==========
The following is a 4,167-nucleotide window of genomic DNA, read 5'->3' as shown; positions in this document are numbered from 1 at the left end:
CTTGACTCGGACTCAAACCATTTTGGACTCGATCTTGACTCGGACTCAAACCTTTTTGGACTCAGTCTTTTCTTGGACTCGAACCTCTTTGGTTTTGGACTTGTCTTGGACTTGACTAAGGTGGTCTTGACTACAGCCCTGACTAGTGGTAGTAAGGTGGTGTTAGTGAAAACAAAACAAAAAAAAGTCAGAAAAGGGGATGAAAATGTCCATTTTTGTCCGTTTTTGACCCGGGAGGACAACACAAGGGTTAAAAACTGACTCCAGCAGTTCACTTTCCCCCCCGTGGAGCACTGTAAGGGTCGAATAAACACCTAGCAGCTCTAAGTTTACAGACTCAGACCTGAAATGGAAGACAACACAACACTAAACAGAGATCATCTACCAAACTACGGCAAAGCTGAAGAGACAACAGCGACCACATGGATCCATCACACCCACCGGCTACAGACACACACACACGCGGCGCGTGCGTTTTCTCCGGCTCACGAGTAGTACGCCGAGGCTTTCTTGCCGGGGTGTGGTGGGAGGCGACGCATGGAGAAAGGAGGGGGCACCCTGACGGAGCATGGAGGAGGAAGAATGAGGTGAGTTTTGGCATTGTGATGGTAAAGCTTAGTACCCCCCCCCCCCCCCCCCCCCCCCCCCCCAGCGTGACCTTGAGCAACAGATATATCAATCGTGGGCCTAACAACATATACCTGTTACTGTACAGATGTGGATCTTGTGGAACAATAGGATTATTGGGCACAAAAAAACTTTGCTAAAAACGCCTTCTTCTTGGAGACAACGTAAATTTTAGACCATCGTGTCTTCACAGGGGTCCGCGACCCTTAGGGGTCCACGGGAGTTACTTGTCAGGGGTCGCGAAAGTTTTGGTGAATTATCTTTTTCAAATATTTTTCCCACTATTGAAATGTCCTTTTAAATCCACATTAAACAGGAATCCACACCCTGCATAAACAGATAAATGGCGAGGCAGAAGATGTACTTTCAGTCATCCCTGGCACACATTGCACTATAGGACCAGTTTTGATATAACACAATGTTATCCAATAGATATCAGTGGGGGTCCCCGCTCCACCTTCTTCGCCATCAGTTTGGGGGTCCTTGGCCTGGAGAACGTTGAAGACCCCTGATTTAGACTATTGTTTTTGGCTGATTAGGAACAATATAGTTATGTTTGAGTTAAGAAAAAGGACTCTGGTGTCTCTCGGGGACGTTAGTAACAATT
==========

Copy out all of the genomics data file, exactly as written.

The following is a 4,167-nucleotide window of genomic DNA, read 5'->3' as shown; positions in this document are numbered from 1 at the left end:
CTTGACTCGGACTCAAACCATTTTGGACTCGATCTTGACTCGGACTCAAACCTTTTTGGACTCAGTCTTTTCTTGGACTCGAACCTCTTTGGTTTTGGACTTGTCTTGGACTTGACTAAGGTGGTCTTGACTACAGCCCTGACTAGTGGTAGTAAGGTGGTGTTAGTGAAAACAAAACAAAAAAAAGTCAGAAAAGGGGATGAAAATGTCCATTTTTGTCCGTTTTTGACCCGGGAGGACAACACAAGGGTTAAAAACTGACTCCAGCAGTTCACTTTCCCCCCCGTGGAGCACTGTAAGGGTCGAATAAACACCTAGCAGCTCTAAGTTTACAGACTCAGACCTGAAATGGAAGACAACACAACACTAAACAGAGATCATCTACCAAACTACGGCAAAGCTGAAGAGACAACAGCGACCACATGGATCCATCACACCCACCGGCTACAGACACACACACACGCGGCGCGTGCGTTTTCTCCGGCTCACGAGTAGTACGCCGAGGCTTTCTTGCCGGGGTGTGGTGGGAGGCGACGCATGGAGAAAGGAGGGGGCACCCTGACGGAGCATGGAGGAGGAAGAATGAGGTGAGTTTTGGCATTGTGATGGTAAAGCTTAGTACCCCCCCCCCCCCCCCCCCCCCCCCCCCCAGCGTGACCTTGAGCAACAGATATATCAATCGTGGGCCTAACAACATATACCTGTTACTGTACAGATGTGGATCTTGTGGAACAATAGGATTATTGGGCACAAAAAAACTTTGCTAAAAACGCCTTCTTCTTGGAGACAACGTAAATTTTAGACCATCGTGTCTTCACAGGGGTCCGCGACCCTTAGGGGTCCACGGGAGTTACTTGTCAGGGGTCGCGAAAGTTTTGGTGAATTATCTTTTTCAAATATTTTTCCCACTATTGAAATGTCCTTTTAAATCCACATTAAACAGGAATCCACACCCTGCATAAACAGATAAATGGCGAGGCAGAAGATGTACTTTCAGTCATCCCTGGCACACATTGCACTATAGGACCAGTTTTGATATAACACAATGTTATCCAATAGATATCAGTGGGGGTCCCCGCTCCACCTTCTTCGCCATCAGTTTGGGGGTCCTTGGCCTGGAGAACGTTGAAGACCCCTGATTTAGACTATTGTTTTTGGCTGATTAGGAACAATATAGTTATGTTTGAGTTAAGAAAAAGGACTCTGGTGTCTCTCGGGGACGTTAGTAACAATT